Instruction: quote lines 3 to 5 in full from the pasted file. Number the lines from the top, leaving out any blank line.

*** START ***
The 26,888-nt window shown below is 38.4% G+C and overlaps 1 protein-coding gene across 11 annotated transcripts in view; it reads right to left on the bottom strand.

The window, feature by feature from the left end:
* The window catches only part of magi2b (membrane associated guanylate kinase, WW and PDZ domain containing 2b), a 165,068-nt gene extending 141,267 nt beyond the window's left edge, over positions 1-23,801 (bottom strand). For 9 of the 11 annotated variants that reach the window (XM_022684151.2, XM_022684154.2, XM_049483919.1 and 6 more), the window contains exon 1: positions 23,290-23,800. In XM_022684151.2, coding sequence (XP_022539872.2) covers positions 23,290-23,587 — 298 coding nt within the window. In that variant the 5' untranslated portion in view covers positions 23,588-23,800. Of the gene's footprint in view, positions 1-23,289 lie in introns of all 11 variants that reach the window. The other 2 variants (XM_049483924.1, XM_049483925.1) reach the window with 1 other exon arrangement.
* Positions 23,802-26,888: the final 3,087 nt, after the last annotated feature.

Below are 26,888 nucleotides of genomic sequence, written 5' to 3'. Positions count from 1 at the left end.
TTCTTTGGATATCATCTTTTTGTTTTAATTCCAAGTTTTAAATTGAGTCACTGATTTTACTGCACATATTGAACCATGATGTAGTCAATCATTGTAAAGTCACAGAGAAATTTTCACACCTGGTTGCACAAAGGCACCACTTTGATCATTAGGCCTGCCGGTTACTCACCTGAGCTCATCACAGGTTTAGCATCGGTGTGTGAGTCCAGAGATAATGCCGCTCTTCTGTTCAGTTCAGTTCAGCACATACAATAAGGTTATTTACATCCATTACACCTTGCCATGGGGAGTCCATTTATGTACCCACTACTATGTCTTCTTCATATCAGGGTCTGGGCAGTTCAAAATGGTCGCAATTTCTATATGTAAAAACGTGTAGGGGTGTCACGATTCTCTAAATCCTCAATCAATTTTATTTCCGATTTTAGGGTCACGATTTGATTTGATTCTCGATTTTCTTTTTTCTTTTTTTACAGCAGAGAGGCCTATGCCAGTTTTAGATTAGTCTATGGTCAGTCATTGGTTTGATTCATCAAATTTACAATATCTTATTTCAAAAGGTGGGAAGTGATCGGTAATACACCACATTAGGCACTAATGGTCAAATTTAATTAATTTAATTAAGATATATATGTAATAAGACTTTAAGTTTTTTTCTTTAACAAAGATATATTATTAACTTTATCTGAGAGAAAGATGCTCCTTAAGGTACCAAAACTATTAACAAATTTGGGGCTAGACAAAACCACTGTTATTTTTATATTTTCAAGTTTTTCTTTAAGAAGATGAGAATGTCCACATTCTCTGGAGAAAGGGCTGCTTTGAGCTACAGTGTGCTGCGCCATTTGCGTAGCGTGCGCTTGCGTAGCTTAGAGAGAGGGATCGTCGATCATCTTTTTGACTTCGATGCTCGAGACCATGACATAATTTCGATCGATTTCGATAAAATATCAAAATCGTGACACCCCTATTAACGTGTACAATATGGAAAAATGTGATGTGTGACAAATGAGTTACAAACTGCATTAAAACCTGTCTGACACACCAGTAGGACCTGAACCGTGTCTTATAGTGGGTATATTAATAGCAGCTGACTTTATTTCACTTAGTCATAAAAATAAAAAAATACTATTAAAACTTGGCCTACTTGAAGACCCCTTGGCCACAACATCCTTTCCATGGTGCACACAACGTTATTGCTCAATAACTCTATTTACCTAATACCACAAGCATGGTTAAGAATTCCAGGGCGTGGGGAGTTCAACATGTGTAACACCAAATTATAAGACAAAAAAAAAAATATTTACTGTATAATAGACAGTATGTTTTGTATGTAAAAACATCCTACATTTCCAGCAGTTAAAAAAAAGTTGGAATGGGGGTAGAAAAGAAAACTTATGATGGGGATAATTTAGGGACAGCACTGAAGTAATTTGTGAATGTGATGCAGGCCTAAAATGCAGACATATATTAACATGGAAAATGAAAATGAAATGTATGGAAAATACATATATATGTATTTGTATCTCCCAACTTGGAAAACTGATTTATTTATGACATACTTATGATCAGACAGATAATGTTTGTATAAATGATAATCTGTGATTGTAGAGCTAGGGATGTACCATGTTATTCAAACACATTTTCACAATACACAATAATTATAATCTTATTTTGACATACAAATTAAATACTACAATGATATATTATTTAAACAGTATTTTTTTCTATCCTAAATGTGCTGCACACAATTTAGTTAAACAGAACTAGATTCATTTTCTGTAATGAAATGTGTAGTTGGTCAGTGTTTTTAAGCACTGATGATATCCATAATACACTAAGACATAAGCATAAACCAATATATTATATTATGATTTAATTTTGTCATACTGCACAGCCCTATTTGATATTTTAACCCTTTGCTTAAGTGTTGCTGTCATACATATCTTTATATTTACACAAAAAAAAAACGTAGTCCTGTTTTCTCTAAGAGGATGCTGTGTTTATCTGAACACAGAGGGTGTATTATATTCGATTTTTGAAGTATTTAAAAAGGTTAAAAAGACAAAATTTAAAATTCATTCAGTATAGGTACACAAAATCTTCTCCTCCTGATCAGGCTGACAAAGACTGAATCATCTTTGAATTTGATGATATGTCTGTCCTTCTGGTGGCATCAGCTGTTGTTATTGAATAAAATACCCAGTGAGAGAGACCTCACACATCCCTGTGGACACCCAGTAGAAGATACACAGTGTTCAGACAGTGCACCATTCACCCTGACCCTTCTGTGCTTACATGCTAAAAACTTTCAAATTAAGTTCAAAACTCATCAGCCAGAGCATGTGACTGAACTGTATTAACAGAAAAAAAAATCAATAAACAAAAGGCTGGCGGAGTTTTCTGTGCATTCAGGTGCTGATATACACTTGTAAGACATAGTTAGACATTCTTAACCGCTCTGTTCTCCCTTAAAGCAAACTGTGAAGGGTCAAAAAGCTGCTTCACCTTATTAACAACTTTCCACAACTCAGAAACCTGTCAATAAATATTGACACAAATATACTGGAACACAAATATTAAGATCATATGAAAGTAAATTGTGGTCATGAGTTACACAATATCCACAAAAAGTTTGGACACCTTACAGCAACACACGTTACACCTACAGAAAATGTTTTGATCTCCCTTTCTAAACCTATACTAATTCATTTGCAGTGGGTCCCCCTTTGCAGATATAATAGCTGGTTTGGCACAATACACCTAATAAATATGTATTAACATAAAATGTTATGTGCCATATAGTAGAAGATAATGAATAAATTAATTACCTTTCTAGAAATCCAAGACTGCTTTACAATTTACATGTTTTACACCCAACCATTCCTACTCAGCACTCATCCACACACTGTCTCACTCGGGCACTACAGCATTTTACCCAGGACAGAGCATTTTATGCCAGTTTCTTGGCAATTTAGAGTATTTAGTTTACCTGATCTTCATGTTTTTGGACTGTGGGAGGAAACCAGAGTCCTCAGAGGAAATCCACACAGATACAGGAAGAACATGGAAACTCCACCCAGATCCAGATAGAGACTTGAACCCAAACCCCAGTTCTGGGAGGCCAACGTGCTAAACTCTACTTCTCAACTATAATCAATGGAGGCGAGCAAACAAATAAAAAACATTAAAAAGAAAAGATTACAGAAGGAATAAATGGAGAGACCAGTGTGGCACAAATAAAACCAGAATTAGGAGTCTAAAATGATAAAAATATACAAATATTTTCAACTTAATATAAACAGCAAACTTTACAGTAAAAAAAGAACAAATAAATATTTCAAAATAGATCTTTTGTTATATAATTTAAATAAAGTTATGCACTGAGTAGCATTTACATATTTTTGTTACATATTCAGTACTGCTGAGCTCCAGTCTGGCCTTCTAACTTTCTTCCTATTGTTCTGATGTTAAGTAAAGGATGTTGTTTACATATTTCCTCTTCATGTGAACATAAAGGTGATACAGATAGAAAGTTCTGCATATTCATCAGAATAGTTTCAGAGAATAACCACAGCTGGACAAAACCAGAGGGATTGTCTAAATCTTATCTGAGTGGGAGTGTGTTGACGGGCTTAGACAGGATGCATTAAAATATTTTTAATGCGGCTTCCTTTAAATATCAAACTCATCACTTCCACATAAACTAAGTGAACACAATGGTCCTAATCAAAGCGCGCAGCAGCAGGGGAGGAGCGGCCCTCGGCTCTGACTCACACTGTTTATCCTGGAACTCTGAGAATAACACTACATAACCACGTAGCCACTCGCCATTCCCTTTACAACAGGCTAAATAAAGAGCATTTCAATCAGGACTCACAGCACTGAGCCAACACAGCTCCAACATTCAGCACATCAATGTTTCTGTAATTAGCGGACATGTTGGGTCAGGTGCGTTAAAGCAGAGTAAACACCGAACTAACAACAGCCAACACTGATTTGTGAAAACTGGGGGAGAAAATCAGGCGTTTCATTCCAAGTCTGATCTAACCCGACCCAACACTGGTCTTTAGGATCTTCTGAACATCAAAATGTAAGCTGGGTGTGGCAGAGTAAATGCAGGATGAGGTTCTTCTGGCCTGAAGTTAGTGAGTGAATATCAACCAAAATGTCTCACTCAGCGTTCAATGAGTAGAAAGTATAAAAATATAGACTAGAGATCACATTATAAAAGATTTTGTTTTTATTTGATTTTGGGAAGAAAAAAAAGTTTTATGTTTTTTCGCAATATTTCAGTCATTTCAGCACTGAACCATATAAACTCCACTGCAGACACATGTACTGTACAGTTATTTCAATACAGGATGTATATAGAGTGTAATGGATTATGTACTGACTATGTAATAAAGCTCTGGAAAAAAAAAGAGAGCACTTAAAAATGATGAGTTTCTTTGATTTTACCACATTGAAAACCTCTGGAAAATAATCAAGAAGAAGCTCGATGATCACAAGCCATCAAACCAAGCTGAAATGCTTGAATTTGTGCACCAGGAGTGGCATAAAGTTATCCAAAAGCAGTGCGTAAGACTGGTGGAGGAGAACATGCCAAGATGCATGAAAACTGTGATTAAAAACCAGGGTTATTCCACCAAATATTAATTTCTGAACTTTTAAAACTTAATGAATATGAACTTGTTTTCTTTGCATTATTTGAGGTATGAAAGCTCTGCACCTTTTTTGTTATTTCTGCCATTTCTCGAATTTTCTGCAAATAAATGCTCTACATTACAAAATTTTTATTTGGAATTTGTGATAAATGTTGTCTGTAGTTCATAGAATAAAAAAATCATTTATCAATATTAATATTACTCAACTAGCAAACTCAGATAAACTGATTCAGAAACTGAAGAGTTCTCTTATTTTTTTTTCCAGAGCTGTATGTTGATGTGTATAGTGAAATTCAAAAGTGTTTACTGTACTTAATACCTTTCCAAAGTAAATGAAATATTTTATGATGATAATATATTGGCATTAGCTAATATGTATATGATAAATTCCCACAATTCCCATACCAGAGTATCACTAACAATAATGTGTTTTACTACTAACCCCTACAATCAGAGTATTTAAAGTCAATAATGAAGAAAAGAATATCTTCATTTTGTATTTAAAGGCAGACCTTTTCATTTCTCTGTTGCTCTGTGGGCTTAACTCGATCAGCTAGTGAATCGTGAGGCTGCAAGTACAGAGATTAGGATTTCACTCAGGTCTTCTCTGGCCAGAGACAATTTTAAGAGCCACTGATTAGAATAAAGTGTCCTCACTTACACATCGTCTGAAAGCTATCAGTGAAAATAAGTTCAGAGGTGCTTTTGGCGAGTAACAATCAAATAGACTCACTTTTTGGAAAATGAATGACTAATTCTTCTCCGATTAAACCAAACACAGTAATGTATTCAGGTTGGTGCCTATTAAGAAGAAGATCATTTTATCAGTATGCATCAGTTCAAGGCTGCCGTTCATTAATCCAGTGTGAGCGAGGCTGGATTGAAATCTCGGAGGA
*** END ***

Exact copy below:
* The window catches only part of magi2b (membrane associated guanylate kinase, WW and PDZ domain containing 2b), a 165,068-nt gene extending 141,267 nt beyond the window's left edge, over positions 1-23,801 (bottom strand). For 9 of the 11 annotated variants that reach the window (XM_022684151.2, XM_022684154.2, XM_049483919.1 and 6 more), the window contains exon 1: positions 23,290-23,800. In XM_022684151.2, coding sequence (XP_022539872.2) covers positions 23,290-23,587 — 298 coding nt within the window. In that variant the 5' untranslated portion in view covers positions 23,588-23,800. Of the gene's footprint in view, positions 1-23,289 lie in introns of all 11 variants that reach the window. The other 2 variants (XM_049483924.1, XM_049483925.1) reach the window with 1 other exon arrangement.
* Positions 23,802-26,888: the final 3,087 nt, after the last annotated feature.

Below are 26,888 nucleotides of genomic sequence, written 5' to 3'. Positions count from 1 at the left end.